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Ontario Workers Protest Mid-Pandemic Layoffs For Nursing Home Staff

Emma Paling
·Reporter, HuffPost Canada
·3 min read
Workers laid off from Glen Hill Marnwood nursing home demonstrate in downtown Bowmanville, Ont. on Wednesday. (Photo: CUPE)
Workers laid off from Glen Hill Marnwood nursing home demonstrate in downtown Bowmanville, Ont. on Wednesday. (Photo: CUPE)

“Mortified.”

A staff member laid off from a Bowmanville, Ont. nursing home Tuesday after decades of service says she can no longer sleep at night.

“I have given so much to Marnwood. I cried … I’m full of anxiety for myself and for the residents.”

The staff member asked not to be identified out of fear of professional repercussions. She told HuffPost Canada that her employer, Durham Christian Homes, told her she can apply for a new job at one of its other homes.

Earlier: Ontario minister flip flops on long-term care staffing in under an hour. Story continues after video.

According to the Canadian Union of Public Employees (CUPE), which represents the workers, Durham Christian Homes laid off 51 nursing staff and 21 workers in other areas like housekeeping from its Glen Hill Marnwood home.

“Durham Christian Homes has built a new facility in Whitby to align with the government’s new long-term building design standards. But instead of honouring its collective agreement ... the employer has chosen to lay-off the home’s workers and outsource the jobs of support staff at the new facility,” the union said in a press release Tuesday.

“Nurses and personal support workers will be expected to re-apply for their jobs at the new location while housekeeping staff, dietary aides and other support staff will have no place at the new home.”

Staff who do get new jobs will have to unionize all over again, CUPE said.

Glen Hill Marnwood's laid-off staff demonstrate in downtown Bowmanville Wednesday. (Photo: CUPE)
Glen Hill Marnwood's laid-off staff demonstrate in downtown Bowmanville Wednesday. (Photo: CUPE)

About 50 to 60 people came out to support the workers at a downtown Bowmanville demonstration Wednesday, the worker said. One staffer held a sign reading, “15 years and this is how they treat us.” Another wore a sweater that said, “hero to zero.”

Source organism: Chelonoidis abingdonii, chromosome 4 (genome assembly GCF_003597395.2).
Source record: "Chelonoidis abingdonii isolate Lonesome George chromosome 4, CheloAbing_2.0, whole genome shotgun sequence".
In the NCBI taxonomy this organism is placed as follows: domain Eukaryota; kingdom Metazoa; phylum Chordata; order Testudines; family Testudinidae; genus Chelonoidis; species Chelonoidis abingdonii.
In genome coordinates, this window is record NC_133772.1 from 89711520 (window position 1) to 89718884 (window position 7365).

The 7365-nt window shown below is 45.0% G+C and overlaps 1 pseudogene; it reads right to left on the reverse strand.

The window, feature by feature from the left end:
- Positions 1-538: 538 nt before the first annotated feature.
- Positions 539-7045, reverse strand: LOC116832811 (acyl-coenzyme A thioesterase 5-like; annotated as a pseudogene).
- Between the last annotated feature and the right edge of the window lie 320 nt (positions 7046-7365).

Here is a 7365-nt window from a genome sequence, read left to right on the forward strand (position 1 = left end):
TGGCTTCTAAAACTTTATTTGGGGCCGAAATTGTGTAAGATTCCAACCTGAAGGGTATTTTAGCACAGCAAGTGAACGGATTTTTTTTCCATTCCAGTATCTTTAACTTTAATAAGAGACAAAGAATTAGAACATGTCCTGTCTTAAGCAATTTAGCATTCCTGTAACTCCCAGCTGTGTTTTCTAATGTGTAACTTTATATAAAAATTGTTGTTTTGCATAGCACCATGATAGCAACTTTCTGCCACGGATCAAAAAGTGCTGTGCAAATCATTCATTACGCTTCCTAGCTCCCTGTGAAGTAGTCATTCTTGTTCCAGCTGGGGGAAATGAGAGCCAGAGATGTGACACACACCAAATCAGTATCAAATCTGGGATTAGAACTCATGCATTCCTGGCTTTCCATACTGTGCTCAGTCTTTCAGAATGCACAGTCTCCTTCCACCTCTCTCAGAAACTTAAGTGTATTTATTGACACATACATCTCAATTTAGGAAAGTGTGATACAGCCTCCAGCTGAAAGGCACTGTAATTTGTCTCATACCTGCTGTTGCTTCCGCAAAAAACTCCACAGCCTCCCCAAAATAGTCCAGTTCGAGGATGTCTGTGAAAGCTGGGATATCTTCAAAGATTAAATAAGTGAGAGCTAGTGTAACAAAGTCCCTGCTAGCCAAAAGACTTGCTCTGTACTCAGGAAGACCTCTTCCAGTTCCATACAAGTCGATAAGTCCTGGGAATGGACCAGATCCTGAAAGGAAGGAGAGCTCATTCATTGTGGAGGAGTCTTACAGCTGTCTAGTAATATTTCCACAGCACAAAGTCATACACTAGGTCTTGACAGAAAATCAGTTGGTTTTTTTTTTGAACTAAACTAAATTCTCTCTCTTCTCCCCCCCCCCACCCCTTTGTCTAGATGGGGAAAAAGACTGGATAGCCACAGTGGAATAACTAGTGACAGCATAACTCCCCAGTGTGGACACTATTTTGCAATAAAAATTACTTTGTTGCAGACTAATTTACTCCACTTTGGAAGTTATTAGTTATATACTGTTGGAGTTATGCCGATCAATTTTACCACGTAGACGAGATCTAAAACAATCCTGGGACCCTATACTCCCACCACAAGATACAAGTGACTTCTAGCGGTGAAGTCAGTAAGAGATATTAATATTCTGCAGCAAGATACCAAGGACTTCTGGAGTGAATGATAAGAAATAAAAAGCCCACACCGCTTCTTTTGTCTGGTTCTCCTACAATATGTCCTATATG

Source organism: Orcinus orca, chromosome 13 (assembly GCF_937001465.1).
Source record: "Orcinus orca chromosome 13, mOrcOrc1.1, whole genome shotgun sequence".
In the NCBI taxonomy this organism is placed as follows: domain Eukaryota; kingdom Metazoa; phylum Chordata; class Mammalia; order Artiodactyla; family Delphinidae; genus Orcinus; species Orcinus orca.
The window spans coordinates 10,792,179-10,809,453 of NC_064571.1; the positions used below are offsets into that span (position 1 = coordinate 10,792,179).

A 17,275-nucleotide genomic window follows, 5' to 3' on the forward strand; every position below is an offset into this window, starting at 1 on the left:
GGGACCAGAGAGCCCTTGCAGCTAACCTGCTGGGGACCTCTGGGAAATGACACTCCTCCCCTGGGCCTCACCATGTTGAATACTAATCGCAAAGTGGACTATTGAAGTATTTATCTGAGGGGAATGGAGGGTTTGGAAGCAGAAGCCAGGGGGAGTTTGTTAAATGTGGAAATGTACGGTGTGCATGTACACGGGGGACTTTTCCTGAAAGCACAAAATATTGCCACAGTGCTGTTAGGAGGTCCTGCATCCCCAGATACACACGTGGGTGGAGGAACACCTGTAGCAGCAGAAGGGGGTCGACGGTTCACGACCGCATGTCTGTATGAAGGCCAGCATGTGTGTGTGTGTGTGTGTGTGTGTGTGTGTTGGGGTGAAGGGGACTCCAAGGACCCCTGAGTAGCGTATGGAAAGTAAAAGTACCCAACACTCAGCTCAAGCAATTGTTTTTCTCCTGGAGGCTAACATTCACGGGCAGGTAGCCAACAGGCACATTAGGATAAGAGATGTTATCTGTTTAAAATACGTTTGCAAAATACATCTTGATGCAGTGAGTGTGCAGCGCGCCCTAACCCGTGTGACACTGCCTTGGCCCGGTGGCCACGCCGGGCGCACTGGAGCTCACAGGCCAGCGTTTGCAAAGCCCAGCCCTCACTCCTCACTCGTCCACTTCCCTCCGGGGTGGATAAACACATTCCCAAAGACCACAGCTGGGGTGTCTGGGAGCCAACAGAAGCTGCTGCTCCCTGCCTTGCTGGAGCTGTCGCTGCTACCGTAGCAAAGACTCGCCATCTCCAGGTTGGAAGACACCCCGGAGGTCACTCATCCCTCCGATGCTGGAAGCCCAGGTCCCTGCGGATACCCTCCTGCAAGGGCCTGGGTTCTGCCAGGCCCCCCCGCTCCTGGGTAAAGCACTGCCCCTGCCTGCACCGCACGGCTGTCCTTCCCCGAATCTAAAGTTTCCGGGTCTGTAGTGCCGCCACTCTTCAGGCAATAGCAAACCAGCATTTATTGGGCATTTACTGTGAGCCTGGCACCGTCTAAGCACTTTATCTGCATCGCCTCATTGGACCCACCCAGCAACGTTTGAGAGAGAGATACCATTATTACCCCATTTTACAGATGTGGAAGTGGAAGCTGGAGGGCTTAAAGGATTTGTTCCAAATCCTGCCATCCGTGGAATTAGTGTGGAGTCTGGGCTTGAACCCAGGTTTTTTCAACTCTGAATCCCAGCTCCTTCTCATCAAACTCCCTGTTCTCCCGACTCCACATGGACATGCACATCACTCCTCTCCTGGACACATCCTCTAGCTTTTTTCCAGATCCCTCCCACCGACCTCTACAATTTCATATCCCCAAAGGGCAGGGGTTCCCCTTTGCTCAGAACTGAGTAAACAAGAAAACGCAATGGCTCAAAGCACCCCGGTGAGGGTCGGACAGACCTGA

Durham Christian Homes CEO Ruth McFarlane said in an email she could not comment because the company is still negotiating with the union.

The COVID-19 pandemic has brought chronic understaffing and poor working conditions in Ontario’s long-term care homes into the spotlight. Premier Doug Ford has said he knows staff like personal support workers (PSWs) are “overworked” and “underpaid.” His government said on Oct. 1 it would temporarily boost wages for some of these workers by $2 or $3 per hour.

The worker HuffPost spoke to said it feels like their hard work during the pandemic has not been appreciated.

‘We kept our home COVID free’

“It’s just hurtful … All our hard work that we do every single day goes unnoticed,” the person said. “We’ve kept our home COVID free. Not a case. I’m just devastated.”

Sally Barrie’s 95-year-old father lives at Marnwood. She said she was told in early September that he would need to move. She found out Tuesday that the staff would be laid off.

“I could not believe it. I felt that the best interests of the residents there were not considered at all,” Barrie told HuffPost.

“I just assumed that everyone would move intact with the residents … That is so key with long-term care residents, that familiarity.”

READ MORE...

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Ontario Minister Flip-Flops In Under An Hour On Long-Term Care Staffing

Staff Shortages A ‘Systemic Issue’ At Hard-Hit Ottawa Care Home: Families

This article originally appeared on HuffPost Canada and has been updated.